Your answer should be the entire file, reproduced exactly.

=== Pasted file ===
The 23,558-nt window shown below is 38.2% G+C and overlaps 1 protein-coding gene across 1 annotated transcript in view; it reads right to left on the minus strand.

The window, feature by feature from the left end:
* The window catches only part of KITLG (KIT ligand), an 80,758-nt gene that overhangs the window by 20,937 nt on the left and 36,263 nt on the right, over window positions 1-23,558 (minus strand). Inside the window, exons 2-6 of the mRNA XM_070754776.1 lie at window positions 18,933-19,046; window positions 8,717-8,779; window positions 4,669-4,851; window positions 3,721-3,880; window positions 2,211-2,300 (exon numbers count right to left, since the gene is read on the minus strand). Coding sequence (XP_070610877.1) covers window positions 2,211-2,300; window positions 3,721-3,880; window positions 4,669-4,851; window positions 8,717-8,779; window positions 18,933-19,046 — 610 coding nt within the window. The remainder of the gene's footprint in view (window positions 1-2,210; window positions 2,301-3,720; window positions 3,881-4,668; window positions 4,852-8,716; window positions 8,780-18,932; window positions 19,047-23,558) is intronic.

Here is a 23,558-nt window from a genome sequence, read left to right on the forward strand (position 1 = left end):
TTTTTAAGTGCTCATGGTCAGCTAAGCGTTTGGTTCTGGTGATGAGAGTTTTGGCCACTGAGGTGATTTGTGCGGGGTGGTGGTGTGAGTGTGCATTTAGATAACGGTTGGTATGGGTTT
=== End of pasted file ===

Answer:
The 23,558-nt window shown below is 38.2% G+C and overlaps 1 protein-coding gene across 1 annotated transcript in view; it reads right to left on the minus strand.

The window, feature by feature from the left end:
* The window catches only part of KITLG (KIT ligand), an 80,758-nt gene that overhangs the window by 20,937 nt on the left and 36,263 nt on the right, over window positions 1-23,558 (minus strand). Inside the window, exons 2-6 of the mRNA XM_070754776.1 lie at window positions 18,933-19,046; window positions 8,717-8,779; window positions 4,669-4,851; window positions 3,721-3,880; window positions 2,211-2,300 (exon numbers count right to left, since the gene is read on the minus strand). Coding sequence (XP_070610877.1) covers window positions 2,211-2,300; window positions 3,721-3,880; window positions 4,669-4,851; window positions 8,717-8,779; window positions 18,933-19,046 — 610 coding nt within the window. The remainder of the gene's footprint in view (window positions 1-2,210; window positions 2,301-3,720; window positions 3,881-4,668; window positions 4,852-8,716; window positions 8,780-18,932; window positions 19,047-23,558) is intronic.

Here is a 23,558-nt window from a genome sequence, read left to right on the forward strand (position 1 = left end):
TTTTTAAGTGCTCATGGTCAGCTAAGCGTTTGGTTCTGGTGATGAGAGTTTTGGCCACTGAGGTGATTTGTGCGGGGTGGTGGTGTGAGTGTGCATTTAGATAACGGTTGGTATGGGTTT